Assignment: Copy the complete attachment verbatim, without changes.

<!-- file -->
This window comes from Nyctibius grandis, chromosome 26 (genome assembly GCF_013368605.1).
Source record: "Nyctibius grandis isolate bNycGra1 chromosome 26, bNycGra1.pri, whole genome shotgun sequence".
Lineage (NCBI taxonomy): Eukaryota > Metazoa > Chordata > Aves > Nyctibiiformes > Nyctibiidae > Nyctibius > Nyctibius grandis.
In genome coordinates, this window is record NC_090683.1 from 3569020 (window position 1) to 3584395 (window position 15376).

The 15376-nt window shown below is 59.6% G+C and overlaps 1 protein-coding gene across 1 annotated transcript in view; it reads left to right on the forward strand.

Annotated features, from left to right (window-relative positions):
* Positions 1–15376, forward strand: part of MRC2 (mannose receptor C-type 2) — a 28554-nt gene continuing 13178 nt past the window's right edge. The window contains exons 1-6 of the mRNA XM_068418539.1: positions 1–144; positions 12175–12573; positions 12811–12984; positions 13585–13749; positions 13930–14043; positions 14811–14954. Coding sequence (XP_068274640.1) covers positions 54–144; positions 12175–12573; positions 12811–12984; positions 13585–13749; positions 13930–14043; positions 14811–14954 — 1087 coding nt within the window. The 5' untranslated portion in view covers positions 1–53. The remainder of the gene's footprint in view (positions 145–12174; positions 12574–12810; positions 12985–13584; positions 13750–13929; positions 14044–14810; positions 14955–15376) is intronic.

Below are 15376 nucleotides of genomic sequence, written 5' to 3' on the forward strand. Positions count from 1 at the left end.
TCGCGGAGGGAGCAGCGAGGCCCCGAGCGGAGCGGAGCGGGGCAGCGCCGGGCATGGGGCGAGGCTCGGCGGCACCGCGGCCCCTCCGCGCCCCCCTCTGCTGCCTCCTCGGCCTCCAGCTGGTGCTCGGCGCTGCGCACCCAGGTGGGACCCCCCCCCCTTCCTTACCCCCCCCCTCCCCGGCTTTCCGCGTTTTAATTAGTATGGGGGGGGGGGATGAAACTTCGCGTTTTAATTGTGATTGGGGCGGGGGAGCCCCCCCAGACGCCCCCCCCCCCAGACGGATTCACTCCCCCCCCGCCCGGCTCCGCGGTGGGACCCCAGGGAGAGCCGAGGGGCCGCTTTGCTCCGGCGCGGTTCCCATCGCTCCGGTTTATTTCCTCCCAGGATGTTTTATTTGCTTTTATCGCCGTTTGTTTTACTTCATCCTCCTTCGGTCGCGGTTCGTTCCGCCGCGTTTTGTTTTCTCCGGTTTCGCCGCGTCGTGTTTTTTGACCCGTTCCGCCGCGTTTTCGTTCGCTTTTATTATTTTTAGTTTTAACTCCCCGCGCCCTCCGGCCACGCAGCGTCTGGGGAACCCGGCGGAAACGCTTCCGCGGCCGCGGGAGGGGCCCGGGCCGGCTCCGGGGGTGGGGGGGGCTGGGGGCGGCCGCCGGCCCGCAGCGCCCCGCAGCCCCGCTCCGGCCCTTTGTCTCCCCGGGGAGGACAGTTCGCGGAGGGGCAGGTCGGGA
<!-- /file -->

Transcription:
This window comes from Nyctibius grandis, chromosome 26 (genome assembly GCF_013368605.1).
Source record: "Nyctibius grandis isolate bNycGra1 chromosome 26, bNycGra1.pri, whole genome shotgun sequence".
Lineage (NCBI taxonomy): Eukaryota > Metazoa > Chordata > Aves > Nyctibiiformes > Nyctibiidae > Nyctibius > Nyctibius grandis.
In genome coordinates, this window is record NC_090683.1 from 3569020 (window position 1) to 3584395 (window position 15376).

The 15376-nt window shown below is 59.6% G+C and overlaps 1 protein-coding gene across 1 annotated transcript in view; it reads left to right on the forward strand.

Annotated features, from left to right (window-relative positions):
* Positions 1–15376, forward strand: part of MRC2 (mannose receptor C-type 2) — a 28554-nt gene continuing 13178 nt past the window's right edge. The window contains exons 1-6 of the mRNA XM_068418539.1: positions 1–144; positions 12175–12573; positions 12811–12984; positions 13585–13749; positions 13930–14043; positions 14811–14954. Coding sequence (XP_068274640.1) covers positions 54–144; positions 12175–12573; positions 12811–12984; positions 13585–13749; positions 13930–14043; positions 14811–14954 — 1087 coding nt within the window. The 5' untranslated portion in view covers positions 1–53. The remainder of the gene's footprint in view (positions 145–12174; positions 12574–12810; positions 12985–13584; positions 13750–13929; positions 14044–14810; positions 14955–15376) is intronic.

Below are 15376 nucleotides of genomic sequence, written 5' to 3' on the forward strand. Positions count from 1 at the left end.
TCGCGGAGGGAGCAGCGAGGCCCCGAGCGGAGCGGAGCGGGGCAGCGCCGGGCATGGGGCGAGGCTCGGCGGCACCGCGGCCCCTCCGCGCCCCCCTCTGCTGCCTCCTCGGCCTCCAGCTGGTGCTCGGCGCTGCGCACCCAGGTGGGACCCCCCCCCCTTCCTTACCCCCCCCCTCCCCGGCTTTCCGCGTTTTAATTAGTATGGGGGGGGGGGATGAAACTTCGCGTTTTAATTGTGATTGGGGCGGGGGAGCCCCCCCAGACGCCCCCCCCCCCAGACGGATTCACTCCCCCCCCGCCCGGCTCCGCGGTGGGACCCCAGGGAGAGCCGAGGGGCCGCTTTGCTCCGGCGCGGTTCCCATCGCTCCGGTTTATTTCCTCCCAGGATGTTTTATTTGCTTTTATCGCCGTTTGTTTTACTTCATCCTCCTTCGGTCGCGGTTCGTTCCGCCGCGTTTTGTTTTCTCCGGTTTCGCCGCGTCGTGTTTTTTGACCCGTTCCGCCGCGTTTTCGTTCGCTTTTATTATTTTTAGTTTTAACTCCCCGCGCCCTCCGGCCACGCAGCGTCTGGGGAACCCGGCGGAAACGCTTCCGCGGCCGCGGGAGGGGCCCGGGCCGGCTCCGGGGGTGGGGGGGGCTGGGGGCGGCCGCCGGCCCGCAGCGCCCCGCAGCCCCGCTCCGGCCCTTTGTCTCCCCGGGGAGGACAGTTCGCGGAGGGGCAGGTCGGGA